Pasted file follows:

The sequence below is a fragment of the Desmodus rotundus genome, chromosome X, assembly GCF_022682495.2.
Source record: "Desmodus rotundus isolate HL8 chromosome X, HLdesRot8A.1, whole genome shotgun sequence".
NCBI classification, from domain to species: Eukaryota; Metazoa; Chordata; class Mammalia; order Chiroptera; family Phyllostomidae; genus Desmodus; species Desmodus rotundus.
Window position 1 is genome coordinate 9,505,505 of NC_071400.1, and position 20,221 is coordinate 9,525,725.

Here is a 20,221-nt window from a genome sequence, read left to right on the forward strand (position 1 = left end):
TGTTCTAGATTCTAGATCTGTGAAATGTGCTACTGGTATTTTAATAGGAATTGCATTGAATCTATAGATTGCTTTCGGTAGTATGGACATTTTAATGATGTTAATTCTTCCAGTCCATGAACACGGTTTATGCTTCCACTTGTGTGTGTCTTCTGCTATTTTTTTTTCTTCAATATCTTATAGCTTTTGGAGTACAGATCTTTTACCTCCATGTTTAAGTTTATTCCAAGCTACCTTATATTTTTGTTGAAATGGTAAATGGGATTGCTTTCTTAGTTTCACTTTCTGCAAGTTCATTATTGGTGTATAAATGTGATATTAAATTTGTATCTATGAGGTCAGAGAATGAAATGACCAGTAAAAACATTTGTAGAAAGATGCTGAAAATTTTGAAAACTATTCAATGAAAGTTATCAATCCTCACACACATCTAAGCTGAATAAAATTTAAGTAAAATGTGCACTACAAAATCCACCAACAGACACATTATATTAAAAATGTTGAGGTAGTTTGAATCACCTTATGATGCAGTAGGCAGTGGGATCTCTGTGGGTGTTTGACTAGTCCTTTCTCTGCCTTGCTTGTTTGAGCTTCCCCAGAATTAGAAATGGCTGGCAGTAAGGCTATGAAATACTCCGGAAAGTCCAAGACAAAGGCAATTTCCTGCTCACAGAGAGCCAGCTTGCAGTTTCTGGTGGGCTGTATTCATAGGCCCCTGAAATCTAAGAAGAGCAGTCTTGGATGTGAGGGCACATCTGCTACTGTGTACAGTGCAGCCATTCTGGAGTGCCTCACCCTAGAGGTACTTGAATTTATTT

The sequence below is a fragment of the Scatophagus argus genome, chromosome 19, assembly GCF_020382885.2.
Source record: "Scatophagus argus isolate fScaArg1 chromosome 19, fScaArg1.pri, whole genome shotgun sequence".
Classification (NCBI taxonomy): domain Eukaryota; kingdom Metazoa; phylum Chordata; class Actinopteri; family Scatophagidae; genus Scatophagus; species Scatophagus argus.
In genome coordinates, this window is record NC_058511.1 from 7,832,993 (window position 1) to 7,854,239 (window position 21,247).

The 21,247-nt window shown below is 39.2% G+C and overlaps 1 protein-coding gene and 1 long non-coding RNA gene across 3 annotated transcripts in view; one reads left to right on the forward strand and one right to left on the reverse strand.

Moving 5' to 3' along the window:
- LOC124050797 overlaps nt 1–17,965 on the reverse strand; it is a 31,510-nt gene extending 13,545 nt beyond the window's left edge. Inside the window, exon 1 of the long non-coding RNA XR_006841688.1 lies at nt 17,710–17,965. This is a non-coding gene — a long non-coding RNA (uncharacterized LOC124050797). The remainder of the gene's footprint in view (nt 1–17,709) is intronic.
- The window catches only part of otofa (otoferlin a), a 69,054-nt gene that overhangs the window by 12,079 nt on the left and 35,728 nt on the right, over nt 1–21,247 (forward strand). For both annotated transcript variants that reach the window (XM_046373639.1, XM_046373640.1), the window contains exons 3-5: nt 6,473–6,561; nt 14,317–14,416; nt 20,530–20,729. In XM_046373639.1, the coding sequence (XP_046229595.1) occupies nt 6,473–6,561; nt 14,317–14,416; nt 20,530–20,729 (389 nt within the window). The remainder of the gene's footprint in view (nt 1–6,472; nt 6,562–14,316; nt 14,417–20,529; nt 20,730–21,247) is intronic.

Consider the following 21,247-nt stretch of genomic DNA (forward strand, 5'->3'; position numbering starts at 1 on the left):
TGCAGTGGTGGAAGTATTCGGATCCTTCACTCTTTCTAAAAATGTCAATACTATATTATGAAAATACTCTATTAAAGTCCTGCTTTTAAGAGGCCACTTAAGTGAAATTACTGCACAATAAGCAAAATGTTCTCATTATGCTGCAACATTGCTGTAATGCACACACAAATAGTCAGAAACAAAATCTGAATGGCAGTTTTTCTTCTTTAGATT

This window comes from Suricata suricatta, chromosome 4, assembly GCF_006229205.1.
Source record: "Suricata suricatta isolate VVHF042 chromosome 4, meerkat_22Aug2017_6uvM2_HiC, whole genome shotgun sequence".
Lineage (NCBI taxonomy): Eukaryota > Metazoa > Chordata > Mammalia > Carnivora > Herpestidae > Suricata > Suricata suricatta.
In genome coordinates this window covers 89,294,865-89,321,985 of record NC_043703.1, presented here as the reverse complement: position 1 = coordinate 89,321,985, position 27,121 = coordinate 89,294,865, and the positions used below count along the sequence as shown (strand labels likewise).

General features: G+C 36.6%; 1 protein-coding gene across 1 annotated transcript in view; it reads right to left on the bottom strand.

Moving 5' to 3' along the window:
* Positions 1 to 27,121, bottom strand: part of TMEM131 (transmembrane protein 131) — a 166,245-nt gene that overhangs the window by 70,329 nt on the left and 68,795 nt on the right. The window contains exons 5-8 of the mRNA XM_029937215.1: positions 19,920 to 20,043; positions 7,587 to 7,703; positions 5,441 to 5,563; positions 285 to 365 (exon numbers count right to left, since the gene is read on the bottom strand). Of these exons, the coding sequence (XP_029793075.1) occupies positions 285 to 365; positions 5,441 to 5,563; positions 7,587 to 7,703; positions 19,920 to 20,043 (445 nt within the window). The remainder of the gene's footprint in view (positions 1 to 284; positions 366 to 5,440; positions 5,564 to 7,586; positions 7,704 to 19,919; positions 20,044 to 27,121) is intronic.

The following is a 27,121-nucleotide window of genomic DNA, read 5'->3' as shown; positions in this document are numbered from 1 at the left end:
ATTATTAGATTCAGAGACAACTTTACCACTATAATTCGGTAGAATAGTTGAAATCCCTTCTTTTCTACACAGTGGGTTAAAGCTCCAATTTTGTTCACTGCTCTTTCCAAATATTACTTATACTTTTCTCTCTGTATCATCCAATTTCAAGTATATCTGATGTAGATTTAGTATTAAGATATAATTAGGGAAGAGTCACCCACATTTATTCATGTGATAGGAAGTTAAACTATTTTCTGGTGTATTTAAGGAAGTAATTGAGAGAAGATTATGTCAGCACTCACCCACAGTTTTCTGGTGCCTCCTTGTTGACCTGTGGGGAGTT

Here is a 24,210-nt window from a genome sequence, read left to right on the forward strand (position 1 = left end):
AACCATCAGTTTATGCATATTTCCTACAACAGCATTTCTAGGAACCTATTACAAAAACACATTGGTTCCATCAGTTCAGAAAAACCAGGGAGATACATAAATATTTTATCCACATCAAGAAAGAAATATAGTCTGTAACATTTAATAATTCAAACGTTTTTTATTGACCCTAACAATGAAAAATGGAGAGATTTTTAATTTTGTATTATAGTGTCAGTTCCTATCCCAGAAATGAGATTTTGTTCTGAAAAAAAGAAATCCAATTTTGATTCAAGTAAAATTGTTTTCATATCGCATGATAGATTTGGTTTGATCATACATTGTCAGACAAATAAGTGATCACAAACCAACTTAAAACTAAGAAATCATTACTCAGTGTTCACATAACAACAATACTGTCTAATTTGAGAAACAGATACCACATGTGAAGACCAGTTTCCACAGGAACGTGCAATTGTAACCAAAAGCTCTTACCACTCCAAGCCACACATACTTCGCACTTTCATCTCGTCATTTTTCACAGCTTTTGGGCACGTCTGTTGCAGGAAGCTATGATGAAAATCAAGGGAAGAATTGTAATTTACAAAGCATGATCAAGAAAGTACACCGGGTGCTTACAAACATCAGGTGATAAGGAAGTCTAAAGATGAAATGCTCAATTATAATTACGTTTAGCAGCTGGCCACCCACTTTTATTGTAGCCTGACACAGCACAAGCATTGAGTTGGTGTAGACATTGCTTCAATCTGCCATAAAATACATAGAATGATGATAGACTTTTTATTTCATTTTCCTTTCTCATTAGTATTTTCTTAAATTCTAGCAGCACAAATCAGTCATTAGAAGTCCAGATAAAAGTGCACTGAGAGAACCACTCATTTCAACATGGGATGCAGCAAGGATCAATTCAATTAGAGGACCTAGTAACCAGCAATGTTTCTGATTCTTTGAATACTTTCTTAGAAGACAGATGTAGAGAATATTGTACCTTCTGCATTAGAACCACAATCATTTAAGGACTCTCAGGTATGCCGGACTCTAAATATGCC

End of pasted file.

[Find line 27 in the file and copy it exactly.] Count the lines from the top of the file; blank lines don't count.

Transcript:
AACCATCAGTTTATGCATATTTCCTACAACAGCATTTCTAGGAACCTATTACAAAAACACATTGGTTCCATCAGTTCAGAAAAACCAGGGAGATACATAAATATTTTATCCACATCAAGAAAGAAATATAGTCTGTAACATTTAATAATTCAAACGTTTTTTATTGACCCTAACAATGAAAAATGGAGAGATTTTTAATTTTGTATTATAGTGTCAGTTCCTATCCCAGAAATGAGATTTTGTTCTGAAAAAAAGAAATCCAATTTTGATTCAAGTAAAATTGTTTTCATATCGCATGATAGATTTGGTTTGATCATACATTGTCAGACAAATAAGTGATCACAAACCAACTTAAAACTAAGAAATCATTACTCAGTGTTCACATAACAACAATACTGTCTAATTTGAGAAACAGATACCACATGTGAAGACCAGTTTCCACAGGAACGTGCAATTGTAACCAAAAGCTCTTACCACTCCAAGCCACACATACTTCGCACTTTCATCTCGTCATTTTTCACAGCTTTTGGGCACGTCTGTTGCAGGAAGCTATGATGAAAATCAAGGGAAGAATTGTAATTTACAAAGCATGATCAAGAAAGTACACCGGGTGCTTACAAACATCAGGTGATAAGGAAGTCTAAAGATGAAATGCTCAATTATAATTACGTTTAGCAGCTGGCCACCCACTTTTATTGTAGCCTGACACAGCACAAGCATTGAGTTGGTGTAGACATTGCTTCAATCTGCCATAAAATACATAGAATGATGATAGACTTTTTATTTCATTTTCCTTTCTCATTAGTATTTTCTTAAATTCTAGCAGCACAAATCAGTCATTAGAAGTCCAGATAAAAGTGCACTGAGAGAACCACTCATTTCAACATGGGATGCAGCAAGGATCAATTCAATTAGAGGACCTAGTAACCAGCAATGTTTCTGATTCTTTGAATACTTTCTTAGAAGACAGATGTAGAGAATATTGTACCTTCTGCATTAGAACCACAATCATTTAAGGACTCTCAGGTATGCCGGACTCTAAATATGCC